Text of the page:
(08/02/07) – Adapted by Patrick Marber (Closer) from the Booker-shortlisted novel by Zoe Heller, and directed by Richard Eyre, Notes on a Scandal has been highly acclaimed and has received four Oscar nominations. It has a top-drawer cast – Judi Dench, Cate Blanchett, Bill Nighy – music by Philip Glass and cinematography by Chris Menges (The Killing Fields, The Mission). All points to a high-quality drama, you must be thinking. Wel, think again. This film is as subtle as Armageddon.
Barbara Covett (Dench), history teacher at a north London comprehensive and self-confessed ‘battle-axe’, narrates events, much as she does in the novel. She befriends the attractive new art teacher Sheba Hart (Blanchett) and the battle-axe seems to acquire a new lease of life. But when she discovers that Sheba is having an affair with a fifteen-year-old pupil, Steven Connolly (Andrew Simpson), her possessive streak is ignited. She tells Sheba that she won’t spill the beans as long as Sheba ends the affair. Sheba agrees but can’t help herself, and soon Barbara is using emotional blackmail to ensure that she is seeing as much of Sheba as possible. Although the nature of Barbara’s attraction to Sheba is only initially hinted at, references to a previous teacher who took out an injunction against her lead us to recognise her repressed lesbian feelings. With multiple scandals threatening to break, matters are bound to come to a head, and sure enough, they do.
This is wonderful material for a movie, an inherently dramatic situation and an opportunity to reveal big feelings and emotions through small observations of behaviour. For some reason, however, the filmmakers have preferred to deliver an over-heated melodrama, a real bunny-boiler of a movie, which, while great fun, is also incredibly frustrating. Richard Eyre directs as if it is an extended trailer for the real movie which might come out in a few months. The camera angles deployed tend to be swoon-inducing, not to heighten tension, emotion or moral dilemma but to give us a nose-to-the-glass view of the stock characters on display. Marber’s screenplay develops exactly as we expect it to, and we learn fairly quickly that we may as well simply jeer at the characters as if they are contestants in a north London gladiatorial ring. Classical composer Philip Glass’s heavy-going score adds to the absurd spectacle, though it is so insistent, so loud and omnipresent, it eventually comes to resemble nothing more than the traffic noise on the Archway Road. It is a textbook example of what film music shouldn’t do, and has none of the nuance or grandeur of his scores for, say, Mishima: A Life in Four Chapters or Koyaanisqatsi.
The cast, meanwhile, does good work. Dench is superb, both at the teacher stuff (watch how she breaks up a fight between pupils) and as the lonely, bitter old woman who has had the same life for far too long. Like Meryl Streep, she turns in work so reliably excellent that she starts to seem superhuman. But I wonder to what extent Dench realised that the performance she’s giving this time would be encased in a film like this. She seems not to have questioned the ridiculous nature of so many scenes (the car/street confrontation, for example) or the character motivations which twist and turn like weather-vanes. It’s still an excellent performance, but it has shades of late-career Bette Davis. Blanchett is also fine, as the beautiful (she does beautiful very well), slightly irritating younger teacher whose self-centredness is offset by her Down’s Syndrome child. But she barely has time to convey the sadness or frustration that Sheba feels at her life. The affair with Steven works on paper and could work on film – but not in this film. As her betrayed husband, Bill Nighy, who lately has been mirroring Kevin Spacey in refusing to take material, even comic material, seriously, here gives a more restrained performance, and delivers the film’s best moment, a truly heartfelt, exhausted admission of unhappiness to Sheba just before he boots her out of the house and into the jaws of the waiting press. Andrew Simpson as the cocky, seductive pupil does exactly what he was cast to do, but the role is a cipher rather than a rounded character, and barely even has time to be even that. To paraphrase Barbara, the actors are bound by the movie they share.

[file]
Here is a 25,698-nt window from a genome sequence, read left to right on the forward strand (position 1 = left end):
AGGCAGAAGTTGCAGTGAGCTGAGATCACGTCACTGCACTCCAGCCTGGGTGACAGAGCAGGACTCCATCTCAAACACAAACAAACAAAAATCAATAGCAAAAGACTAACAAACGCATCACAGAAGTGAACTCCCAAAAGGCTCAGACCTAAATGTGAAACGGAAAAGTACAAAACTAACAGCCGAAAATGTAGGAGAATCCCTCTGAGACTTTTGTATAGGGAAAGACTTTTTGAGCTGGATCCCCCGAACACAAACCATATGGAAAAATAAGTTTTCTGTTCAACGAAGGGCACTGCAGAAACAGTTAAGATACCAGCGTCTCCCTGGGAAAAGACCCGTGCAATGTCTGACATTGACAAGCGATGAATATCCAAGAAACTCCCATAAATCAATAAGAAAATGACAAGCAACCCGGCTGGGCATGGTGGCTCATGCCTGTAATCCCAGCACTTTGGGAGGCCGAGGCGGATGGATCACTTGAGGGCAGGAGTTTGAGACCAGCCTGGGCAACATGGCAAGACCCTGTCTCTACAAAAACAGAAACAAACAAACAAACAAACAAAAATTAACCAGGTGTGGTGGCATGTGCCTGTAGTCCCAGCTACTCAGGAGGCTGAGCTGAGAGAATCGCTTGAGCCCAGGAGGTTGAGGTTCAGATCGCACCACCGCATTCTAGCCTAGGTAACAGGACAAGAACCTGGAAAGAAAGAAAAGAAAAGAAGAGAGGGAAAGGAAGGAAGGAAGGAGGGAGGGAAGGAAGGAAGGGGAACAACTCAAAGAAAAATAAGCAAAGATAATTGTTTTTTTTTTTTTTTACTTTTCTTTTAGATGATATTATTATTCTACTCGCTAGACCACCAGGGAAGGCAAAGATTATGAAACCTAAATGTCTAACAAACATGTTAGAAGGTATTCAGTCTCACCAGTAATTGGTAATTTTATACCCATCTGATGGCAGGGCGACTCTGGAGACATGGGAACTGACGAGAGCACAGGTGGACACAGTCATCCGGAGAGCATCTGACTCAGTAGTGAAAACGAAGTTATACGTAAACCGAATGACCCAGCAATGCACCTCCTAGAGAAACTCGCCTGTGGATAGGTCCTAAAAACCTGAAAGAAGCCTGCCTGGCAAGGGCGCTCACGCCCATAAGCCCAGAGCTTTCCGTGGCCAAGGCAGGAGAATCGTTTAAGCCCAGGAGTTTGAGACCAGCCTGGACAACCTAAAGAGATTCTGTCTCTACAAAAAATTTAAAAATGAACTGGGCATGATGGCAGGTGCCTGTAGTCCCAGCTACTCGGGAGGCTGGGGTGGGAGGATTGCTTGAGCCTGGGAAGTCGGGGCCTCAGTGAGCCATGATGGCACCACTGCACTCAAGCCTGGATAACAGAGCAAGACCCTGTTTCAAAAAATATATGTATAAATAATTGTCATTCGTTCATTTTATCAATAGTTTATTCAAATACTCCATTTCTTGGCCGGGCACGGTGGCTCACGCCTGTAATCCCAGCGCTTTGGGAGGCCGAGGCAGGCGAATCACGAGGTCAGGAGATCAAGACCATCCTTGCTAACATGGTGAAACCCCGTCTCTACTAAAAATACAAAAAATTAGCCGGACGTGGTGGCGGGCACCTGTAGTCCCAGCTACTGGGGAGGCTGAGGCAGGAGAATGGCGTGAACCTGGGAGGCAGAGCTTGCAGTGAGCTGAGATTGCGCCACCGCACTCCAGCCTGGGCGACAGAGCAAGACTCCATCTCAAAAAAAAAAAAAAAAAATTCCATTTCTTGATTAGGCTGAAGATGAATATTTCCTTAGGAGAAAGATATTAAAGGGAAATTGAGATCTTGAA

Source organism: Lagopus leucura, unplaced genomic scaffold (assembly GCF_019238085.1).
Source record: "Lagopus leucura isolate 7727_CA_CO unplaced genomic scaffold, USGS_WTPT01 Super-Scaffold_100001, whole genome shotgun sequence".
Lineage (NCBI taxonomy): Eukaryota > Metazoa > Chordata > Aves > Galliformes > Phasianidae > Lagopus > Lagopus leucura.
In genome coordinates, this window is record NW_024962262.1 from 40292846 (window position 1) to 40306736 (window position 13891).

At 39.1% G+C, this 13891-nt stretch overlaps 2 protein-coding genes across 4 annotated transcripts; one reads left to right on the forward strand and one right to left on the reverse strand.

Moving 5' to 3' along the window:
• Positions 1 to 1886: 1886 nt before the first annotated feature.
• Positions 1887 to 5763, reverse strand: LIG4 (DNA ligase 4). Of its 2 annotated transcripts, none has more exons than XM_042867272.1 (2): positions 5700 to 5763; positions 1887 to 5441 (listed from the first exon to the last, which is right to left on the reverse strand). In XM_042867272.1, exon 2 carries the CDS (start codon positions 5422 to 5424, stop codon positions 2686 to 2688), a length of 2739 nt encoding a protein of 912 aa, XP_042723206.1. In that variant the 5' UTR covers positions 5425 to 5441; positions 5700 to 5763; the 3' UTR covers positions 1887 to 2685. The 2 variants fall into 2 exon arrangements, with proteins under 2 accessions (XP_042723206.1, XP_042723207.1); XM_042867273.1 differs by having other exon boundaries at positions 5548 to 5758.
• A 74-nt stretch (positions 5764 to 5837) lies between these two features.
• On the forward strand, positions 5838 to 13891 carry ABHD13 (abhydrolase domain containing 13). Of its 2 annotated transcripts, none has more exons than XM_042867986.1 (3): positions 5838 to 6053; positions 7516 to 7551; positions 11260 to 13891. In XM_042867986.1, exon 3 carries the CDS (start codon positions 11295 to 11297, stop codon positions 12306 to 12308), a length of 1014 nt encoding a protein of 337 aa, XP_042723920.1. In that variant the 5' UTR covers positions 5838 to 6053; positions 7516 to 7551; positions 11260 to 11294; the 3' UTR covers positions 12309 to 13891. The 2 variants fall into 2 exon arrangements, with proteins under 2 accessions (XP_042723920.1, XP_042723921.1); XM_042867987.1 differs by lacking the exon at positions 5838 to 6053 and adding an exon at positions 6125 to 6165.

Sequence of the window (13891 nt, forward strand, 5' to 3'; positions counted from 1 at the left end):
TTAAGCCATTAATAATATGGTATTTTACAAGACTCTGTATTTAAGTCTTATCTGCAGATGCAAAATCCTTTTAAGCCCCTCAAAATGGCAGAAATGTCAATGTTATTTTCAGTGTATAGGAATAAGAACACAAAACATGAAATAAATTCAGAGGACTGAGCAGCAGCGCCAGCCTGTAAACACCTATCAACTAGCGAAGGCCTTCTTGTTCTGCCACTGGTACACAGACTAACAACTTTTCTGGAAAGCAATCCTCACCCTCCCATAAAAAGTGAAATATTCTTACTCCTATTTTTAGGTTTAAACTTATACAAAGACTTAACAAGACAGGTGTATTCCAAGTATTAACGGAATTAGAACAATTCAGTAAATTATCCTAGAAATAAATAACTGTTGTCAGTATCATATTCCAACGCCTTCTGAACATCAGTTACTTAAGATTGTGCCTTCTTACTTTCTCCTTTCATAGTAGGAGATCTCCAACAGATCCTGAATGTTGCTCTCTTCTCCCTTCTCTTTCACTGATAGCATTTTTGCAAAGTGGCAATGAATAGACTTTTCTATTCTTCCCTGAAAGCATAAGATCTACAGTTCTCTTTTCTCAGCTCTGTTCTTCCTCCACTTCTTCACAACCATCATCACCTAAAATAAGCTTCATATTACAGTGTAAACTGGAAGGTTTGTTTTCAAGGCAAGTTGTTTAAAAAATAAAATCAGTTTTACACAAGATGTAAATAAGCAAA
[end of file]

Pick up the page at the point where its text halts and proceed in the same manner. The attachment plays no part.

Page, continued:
Some reviews have mentioned that Notes on a Scandal seems to flinch at Barbara’s desire for Sheba; one critic has said that the movie suggests that it’s better to be a paedophile than a lesbian. I don’t think the film does object, really, to Barbara’s repressed lesbianism. It simply enjoys it, the way it enjoys Sheba’s transgression and the pandemonium that ensues. The title may suggest a wry, objective comment on morality and the press, but in actuality this movie is as gossipy and bloodthirsty as the anonymous scandalmongers it portrays.
Which is fine, to a point: it doesn’t pretend to be anything different – it’s just that if you are expecting a thought-provoking, subtle drama about cross-generational affairs and the gap between what our lives are and what we’d like them to be, you’ll probably be disappointed. If, however, you want to see Fatal Attraction meets Grange Hill, topped off with one hell of a bitch fight between two rollicking thesps, you’ve most certainly come to the right place.
Notes on a Scandal is playing in the UK now.